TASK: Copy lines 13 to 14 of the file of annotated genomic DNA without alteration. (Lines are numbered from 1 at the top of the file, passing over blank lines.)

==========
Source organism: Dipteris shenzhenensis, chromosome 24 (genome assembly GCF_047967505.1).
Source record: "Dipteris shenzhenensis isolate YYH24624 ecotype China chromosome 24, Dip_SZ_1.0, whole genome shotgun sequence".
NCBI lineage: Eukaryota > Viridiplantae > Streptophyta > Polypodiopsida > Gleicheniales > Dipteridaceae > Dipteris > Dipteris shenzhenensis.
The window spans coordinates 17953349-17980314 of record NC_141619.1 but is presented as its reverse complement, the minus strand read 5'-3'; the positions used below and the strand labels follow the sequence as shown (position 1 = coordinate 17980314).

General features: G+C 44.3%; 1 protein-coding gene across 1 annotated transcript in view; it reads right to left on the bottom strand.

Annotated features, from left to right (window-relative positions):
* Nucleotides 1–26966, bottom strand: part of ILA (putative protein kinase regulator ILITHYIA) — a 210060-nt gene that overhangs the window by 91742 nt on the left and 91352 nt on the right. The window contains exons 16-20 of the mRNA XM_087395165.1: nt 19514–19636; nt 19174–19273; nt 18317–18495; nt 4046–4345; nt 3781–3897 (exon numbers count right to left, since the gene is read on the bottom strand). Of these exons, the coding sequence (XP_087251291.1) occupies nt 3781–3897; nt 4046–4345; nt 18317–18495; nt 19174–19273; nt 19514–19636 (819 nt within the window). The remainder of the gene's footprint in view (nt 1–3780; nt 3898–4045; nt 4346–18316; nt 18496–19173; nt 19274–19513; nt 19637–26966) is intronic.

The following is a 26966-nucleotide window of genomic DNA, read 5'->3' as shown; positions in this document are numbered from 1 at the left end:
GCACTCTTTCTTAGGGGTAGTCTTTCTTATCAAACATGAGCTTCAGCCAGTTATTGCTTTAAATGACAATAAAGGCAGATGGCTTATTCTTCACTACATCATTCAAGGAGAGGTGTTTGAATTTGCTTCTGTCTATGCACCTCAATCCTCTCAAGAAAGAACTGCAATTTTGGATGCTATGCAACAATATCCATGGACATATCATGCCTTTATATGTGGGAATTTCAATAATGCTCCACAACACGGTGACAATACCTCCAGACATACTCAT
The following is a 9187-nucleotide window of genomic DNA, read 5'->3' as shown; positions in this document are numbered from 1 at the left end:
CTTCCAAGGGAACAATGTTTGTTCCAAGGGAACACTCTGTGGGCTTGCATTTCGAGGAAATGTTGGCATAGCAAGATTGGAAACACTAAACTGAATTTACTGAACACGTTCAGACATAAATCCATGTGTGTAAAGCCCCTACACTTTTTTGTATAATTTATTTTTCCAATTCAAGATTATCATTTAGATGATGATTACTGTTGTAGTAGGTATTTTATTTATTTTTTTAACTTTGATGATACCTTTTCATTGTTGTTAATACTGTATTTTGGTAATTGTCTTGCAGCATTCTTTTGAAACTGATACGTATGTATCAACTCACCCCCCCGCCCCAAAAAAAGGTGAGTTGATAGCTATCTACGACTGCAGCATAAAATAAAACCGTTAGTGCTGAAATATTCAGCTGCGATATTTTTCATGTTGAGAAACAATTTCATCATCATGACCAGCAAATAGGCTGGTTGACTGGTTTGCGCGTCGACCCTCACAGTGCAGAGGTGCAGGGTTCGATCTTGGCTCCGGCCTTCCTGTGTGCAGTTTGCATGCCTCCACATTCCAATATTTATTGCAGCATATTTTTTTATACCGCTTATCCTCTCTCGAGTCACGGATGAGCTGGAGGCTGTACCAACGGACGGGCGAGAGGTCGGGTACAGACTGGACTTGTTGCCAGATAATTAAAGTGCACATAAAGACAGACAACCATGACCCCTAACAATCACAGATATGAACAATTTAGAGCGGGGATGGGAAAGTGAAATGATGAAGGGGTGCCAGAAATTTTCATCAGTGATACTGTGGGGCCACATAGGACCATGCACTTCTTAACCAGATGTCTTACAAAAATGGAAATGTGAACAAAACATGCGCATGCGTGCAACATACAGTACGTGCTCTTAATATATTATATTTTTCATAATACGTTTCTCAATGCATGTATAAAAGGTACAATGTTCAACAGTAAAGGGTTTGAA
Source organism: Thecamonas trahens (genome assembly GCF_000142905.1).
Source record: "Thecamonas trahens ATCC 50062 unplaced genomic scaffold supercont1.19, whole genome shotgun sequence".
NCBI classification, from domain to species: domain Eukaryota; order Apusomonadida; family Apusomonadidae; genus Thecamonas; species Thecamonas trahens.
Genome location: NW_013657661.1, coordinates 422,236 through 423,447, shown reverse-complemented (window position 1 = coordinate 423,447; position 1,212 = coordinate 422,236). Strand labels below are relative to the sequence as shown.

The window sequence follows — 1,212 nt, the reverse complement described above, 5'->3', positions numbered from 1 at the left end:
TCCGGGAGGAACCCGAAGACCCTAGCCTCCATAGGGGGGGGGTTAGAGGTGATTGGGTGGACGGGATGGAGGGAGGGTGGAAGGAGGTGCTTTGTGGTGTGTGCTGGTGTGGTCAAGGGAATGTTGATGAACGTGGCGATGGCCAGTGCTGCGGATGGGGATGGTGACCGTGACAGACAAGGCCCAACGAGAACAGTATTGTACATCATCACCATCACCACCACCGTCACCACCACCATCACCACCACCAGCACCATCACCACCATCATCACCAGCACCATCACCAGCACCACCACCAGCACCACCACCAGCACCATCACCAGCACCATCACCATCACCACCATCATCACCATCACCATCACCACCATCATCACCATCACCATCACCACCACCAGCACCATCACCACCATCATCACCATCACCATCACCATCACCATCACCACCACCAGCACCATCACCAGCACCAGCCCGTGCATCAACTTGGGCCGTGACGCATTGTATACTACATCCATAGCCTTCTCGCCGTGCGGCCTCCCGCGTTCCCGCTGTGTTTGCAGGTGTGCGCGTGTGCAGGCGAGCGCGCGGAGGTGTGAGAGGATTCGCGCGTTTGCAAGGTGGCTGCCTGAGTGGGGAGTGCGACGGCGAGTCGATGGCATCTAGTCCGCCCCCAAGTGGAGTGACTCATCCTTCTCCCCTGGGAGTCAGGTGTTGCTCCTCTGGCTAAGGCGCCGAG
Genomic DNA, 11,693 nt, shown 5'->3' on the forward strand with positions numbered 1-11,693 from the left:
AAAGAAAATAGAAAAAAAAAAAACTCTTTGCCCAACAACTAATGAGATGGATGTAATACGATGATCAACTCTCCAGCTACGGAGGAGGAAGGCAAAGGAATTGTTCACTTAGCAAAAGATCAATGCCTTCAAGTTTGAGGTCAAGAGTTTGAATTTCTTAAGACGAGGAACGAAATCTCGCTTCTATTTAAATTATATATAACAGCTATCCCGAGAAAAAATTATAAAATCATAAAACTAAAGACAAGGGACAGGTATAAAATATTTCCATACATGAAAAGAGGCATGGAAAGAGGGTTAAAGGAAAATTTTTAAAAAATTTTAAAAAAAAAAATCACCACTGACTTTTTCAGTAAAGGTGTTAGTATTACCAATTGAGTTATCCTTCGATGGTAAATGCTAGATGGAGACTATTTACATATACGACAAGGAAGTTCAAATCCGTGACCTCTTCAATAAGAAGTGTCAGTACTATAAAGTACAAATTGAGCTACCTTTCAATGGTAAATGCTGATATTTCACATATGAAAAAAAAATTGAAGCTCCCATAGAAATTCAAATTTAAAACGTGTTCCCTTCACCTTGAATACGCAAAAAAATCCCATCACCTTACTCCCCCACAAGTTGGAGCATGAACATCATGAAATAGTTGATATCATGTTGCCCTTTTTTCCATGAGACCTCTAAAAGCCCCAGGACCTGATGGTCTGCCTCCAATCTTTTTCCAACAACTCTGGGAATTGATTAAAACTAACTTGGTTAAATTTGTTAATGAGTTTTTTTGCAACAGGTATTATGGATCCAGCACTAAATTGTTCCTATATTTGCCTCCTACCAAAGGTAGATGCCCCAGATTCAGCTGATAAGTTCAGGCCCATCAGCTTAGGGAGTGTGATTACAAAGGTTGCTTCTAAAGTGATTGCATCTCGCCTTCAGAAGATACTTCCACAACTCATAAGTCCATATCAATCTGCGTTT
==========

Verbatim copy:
Source record: "Thecamonas trahens ATCC 50062 unplaced genomic scaffold supercont1.19, whole genome shotgun sequence".
NCBI classification, from domain to species: domain Eukaryota; order Apusomonadida; family Apusomonadidae; genus Thecamonas; species Thecamonas trahens.